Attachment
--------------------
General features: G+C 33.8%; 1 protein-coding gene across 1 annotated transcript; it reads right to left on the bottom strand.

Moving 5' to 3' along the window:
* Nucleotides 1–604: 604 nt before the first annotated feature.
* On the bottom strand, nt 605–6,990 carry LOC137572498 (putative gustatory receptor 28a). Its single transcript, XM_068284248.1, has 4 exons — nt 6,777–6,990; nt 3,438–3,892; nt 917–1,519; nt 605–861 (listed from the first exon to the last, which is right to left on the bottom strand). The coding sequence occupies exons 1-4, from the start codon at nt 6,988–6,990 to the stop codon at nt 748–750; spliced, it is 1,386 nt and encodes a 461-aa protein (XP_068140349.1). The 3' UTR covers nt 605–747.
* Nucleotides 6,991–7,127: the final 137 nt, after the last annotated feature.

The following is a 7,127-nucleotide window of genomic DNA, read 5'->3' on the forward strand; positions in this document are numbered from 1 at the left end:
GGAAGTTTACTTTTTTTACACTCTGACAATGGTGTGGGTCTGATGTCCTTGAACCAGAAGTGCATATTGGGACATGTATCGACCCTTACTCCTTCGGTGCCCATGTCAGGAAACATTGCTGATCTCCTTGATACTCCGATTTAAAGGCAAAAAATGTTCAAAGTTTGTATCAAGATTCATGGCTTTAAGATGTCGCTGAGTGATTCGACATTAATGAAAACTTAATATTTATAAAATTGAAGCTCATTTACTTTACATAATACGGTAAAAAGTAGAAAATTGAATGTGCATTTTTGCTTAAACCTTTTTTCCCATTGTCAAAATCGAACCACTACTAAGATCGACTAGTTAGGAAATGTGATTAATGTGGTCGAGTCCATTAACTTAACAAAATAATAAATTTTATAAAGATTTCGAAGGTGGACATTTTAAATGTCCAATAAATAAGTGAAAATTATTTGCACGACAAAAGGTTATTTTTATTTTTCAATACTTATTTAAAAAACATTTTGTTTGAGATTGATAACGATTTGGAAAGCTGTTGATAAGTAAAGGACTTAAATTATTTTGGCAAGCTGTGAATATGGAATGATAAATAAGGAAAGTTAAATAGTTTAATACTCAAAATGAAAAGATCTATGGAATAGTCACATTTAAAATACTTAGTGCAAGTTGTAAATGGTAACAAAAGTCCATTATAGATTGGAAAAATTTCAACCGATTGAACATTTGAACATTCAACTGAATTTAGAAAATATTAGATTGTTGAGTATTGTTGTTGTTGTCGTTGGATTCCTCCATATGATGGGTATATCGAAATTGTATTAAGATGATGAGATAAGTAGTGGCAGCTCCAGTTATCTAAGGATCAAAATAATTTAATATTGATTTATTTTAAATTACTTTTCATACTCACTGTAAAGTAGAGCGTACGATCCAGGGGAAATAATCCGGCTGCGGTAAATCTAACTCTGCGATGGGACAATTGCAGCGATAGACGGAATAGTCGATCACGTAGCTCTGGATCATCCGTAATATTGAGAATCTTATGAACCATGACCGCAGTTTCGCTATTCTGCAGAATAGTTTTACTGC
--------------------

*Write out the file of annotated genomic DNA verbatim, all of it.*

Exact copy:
General features: G+C 33.8%; 1 protein-coding gene across 1 annotated transcript; it reads right to left on the bottom strand.

Moving 5' to 3' along the window:
* Nucleotides 1–604: 604 nt before the first annotated feature.
* On the bottom strand, nt 605–6,990 carry LOC137572498 (putative gustatory receptor 28a). Its single transcript, XM_068284248.1, has 4 exons — nt 6,777–6,990; nt 3,438–3,892; nt 917–1,519; nt 605–861 (listed from the first exon to the last, which is right to left on the bottom strand). The coding sequence occupies exons 1-4, from the start codon at nt 6,988–6,990 to the stop codon at nt 748–750; spliced, it is 1,386 nt and encodes a 461-aa protein (XP_068140349.1). The 3' UTR covers nt 605–747.
* Nucleotides 6,991–7,127: the final 137 nt, after the last annotated feature.

The following is a 7,127-nucleotide window of genomic DNA, read 5'->3' on the forward strand; positions in this document are numbered from 1 at the left end:
GGAAGTTTACTTTTTTTACACTCTGACAATGGTGTGGGTCTGATGTCCTTGAACCAGAAGTGCATATTGGGACATGTATCGACCCTTACTCCTTCGGTGCCCATGTCAGGAAACATTGCTGATCTCCTTGATACTCCGATTTAAAGGCAAAAAATGTTCAAAGTTTGTATCAAGATTCATGGCTTTAAGATGTCGCTGAGTGATTCGACATTAATGAAAACTTAATATTTATAAAATTGAAGCTCATTTACTTTACATAATACGGTAAAAAGTAGAAAATTGAATGTGCATTTTTGCTTAAACCTTTTTTCCCATTGTCAAAATCGAACCACTACTAAGATCGACTAGTTAGGAAATGTGATTAATGTGGTCGAGTCCATTAACTTAACAAAATAATAAATTTTATAAAGATTTCGAAGGTGGACATTTTAAATGTCCAATAAATAAGTGAAAATTATTTGCACGACAAAAGGTTATTTTTATTTTTCAATACTTATTTAAAAAACATTTTGTTTGAGATTGATAACGATTTGGAAAGCTGTTGATAAGTAAAGGACTTAAATTATTTTGGCAAGCTGTGAATATGGAATGATAAATAAGGAAAGTTAAATAGTTTAATACTCAAAATGAAAAGATCTATGGAATAGTCACATTTAAAATACTTAGTGCAAGTTGTAAATGGTAACAAAAGTCCATTATAGATTGGAAAAATTTCAACCGATTGAACATTTGAACATTCAACTGAATTTAGAAAATATTAGATTGTTGAGTATTGTTGTTGTTGTCGTTGGATTCCTCCATATGATGGGTATATCGAAATTGTATTAAGATGATGAGATAAGTAGTGGCAGCTCCAGTTATCTAAGGATCAAAATAATTTAATATTGATTTATTTTAAATTACTTTTCATACTCACTGTAAAGTAGAGCGTACGATCCAGGGGAAATAATCCGGCTGCGGTAAATCTAACTCTGCGATGGGACAATTGCAGCGATAGACGGAATAGTCGATCACGTAGCTCTGGATCATCCGTAATATTGAGAATCTTATGAACCATGACCGCAGTTTCGCTATTCTGCAGAATAGTTTTACTGC